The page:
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societys level of technological development. This tradition in cultural geography suffered from a relative lack of theoretical sophistication that allowed (now seemingly) naive correlations to be made between architectural types and cultural ones.14 Early cultural geographers tended not to interpret architecture per se; rather, they described and mapped geographical patterns of architectural styles, and as a consequence their interpretations of culture were later perceived to be thin rather than thick.15 For instance, Holdsworth has complained that geographers put an undue emphasis on form and type at the expense of other factors that tease out social and economic meanings.16 Partly in response to these perceived interpretive and theoretical shortcomings, Goss and so-called new cultural geographers, inspired by social theory and interested in contemporary urban as well as historical and rural landscapes, have advanced new approaches to understanding architecture and its geographies.17 At the risk of some oversimplication, one might identify two broad strands. First, there were those, such as Cosgrove and Daniels, who took inspiration from Marxism, especially the maverick cultural materialist Raymond Williams, and tried to understand architecture as a social product that both reected and legitimated underlying social relations.18 Secondly, there were those like Ley and Duncan who looked to semiotics and the cultural anthropology of Clifford Geertz to read the built environment as a text in which social relations are inscribed.19 These two broad theoretical approaches were not as exclusive as my categorization may suggest. Indeed, Goss, in his 1988 manifesto for an architectural geography called for an interpretive framework that combined Marxism with semiotics and structuration theory. Giddenss structuration theory taught architectural geographers that practices of power in the spaces of the built environment enabled and constrained the relations between structure and agency, and analyses and critiques of semiotics were taken on board by urban geographers interested in analysing landscape as a form of language.20 As the bitter debates of the 1980s over Marxism and geography have faded (and with them much of the emancipatory ambition of social theory), differences between these two broad theoretical wellsprings of new cultural geography have been attenuated as well.21 While recent work by those who are explicitly hostile to Marxism, like Duncan and Ley, has settled into what might be called a political semiotic approach to the built environment in which landscapes are read for the cultural politics of their symbolic meaning, the attachment to political economy as an approach to interpreting landscape and architecture is barely apparent in more recent books by Cosgrove and Daniels. For example, in Danielss most recent book, Humphry Repton: landscape gardening and the geography of Georgian England, his formal interpretation of landscape gardening displaces the critical concern with cultural politics that animated his earlier work on the iconography of landscape.22 There is clearly an important place for this kind of exhaustive scholarly work, but it is important also that the critical impulses that once made new cultural geography so politically vital not be evacuated altogether. The result will be a politically anaemic cultural geography practised purely for its own sake. The very best work in the eld remains in touch with the connections between the cultural and the political, in the very broadEcumene 2001 8 (1)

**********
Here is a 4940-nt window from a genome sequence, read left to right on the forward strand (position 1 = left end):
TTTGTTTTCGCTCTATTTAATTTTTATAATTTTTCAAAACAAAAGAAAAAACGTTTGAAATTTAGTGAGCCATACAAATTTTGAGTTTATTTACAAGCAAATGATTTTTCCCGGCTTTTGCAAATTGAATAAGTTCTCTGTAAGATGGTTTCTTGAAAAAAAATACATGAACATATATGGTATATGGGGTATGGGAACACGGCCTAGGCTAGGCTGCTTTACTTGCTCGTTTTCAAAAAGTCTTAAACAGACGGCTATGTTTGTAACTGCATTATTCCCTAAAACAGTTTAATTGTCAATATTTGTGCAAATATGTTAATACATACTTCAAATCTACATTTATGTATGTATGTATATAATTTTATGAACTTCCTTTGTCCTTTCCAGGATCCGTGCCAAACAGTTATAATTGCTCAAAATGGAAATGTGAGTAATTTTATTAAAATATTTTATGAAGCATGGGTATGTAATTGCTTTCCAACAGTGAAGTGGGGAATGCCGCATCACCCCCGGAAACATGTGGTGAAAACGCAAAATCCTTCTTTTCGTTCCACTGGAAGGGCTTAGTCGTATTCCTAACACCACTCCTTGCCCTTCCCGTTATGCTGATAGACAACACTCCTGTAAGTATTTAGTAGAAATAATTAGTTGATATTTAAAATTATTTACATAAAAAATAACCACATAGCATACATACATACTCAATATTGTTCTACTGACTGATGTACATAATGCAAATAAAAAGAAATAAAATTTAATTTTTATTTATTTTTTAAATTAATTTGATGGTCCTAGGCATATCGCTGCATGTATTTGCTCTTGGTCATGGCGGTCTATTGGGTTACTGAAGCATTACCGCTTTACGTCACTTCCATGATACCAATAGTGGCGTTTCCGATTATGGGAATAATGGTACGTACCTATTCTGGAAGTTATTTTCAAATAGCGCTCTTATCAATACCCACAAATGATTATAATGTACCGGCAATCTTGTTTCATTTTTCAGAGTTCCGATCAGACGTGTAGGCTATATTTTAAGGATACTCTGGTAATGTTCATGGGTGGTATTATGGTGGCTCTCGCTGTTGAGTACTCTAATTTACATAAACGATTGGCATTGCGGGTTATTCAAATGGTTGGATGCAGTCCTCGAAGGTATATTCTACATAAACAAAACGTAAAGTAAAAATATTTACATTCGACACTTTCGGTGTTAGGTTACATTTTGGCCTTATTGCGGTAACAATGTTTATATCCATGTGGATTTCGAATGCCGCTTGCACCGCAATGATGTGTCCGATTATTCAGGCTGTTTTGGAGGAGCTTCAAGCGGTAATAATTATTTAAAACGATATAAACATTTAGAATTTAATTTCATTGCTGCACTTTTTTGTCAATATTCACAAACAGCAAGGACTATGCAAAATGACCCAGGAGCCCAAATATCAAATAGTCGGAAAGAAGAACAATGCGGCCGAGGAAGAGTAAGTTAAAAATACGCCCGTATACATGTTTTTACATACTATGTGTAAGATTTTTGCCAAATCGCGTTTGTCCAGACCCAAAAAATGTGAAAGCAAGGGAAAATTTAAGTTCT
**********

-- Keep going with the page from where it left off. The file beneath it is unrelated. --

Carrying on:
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est sense of those words; but arguably there are signs of exhaustion within this political semiotic approach to landscape and the built environment as the search for novel sites and signs reaches the point of diminishing returns.23 The problems are theoretical as much as political. Insisting upon the importance of social context to the meaning of landscape texts, new cultural geographers like Holdsworth insist that we cannot simply read; but reading, albeit practiced in more theoretically self-aware ways, is exactly what they are doing.24 The new cultural geography of landscape, like the old cultural geography of vernacular landscape, has tended to see buildings as signs or symptoms of something else be it class, culture, capitalism, or resistance to them.25 For instance, in her recent Invented cities, Mona Domosh reads the cultural landscape of the city as a form of self-representation in which the middle and upper classes of Boston and New York inscribed their visions of social order . . . and in so doing produce[d] visible representations of their individual and group beliefs.26 While those of postcolonial inclinations have complained that this semiotic conceit of distant (in time and space) landscapes being inscribed with meanings available for us to read radically effaces cultural, historical and other differences separating geographers from their objects of inquiry environmental critics argue that this interpretive approach to landscape as a meaningful social construction ignores the agency of nature.27 While I share these concerns, the point I want to make here is somewhat different. This political semiotic approach to reading landscape in terms of the social and economic context of its production tends to discount questions about how ordinary people engage with and inhabit the spaces that architects design. Thus, for example, Hopkins, in his study of the West Edmonton Mall, argued that the owners spatial strategy of a simulated elsewhere contributed to consumerism an ideology by which the domination of corporate capital was legitimized and reproduced. As Bondi has warned, this interpretation strips the built environment of the meaning it is given by the people who live in it and of the transformations, however modest, that they make.28 While there has been a great deal of recent work in geography on the cultural production of the built environment, much less attention has been given to its consumption. Contemporary architectural geographies do not emphasize enough the fact that urban meaning is not immanent to architectural form and space, but changes according to the social interaction of city dwellers.29 In exploring how architectural spaces are inhabited and consumed, geographers of architecture might take a page from developments in the new consumption literature.30 Geographers now argue that consumption should be seen as a productive activity through which social relations and identities are forged. Such a perspective on consumption as an active, embodied and productive practice dispels the sharp production/consumption distinction, and with it those tired debates about resistance to versus domination by the inauthentic consumerism of more or less duped consumers. The new geography of consumption recognizes the creativity of ordinary consumers in actively shaping the meanings of the goods they consume in various local settings, while insisting also that the commodities themselves, the processes of their production and the identities of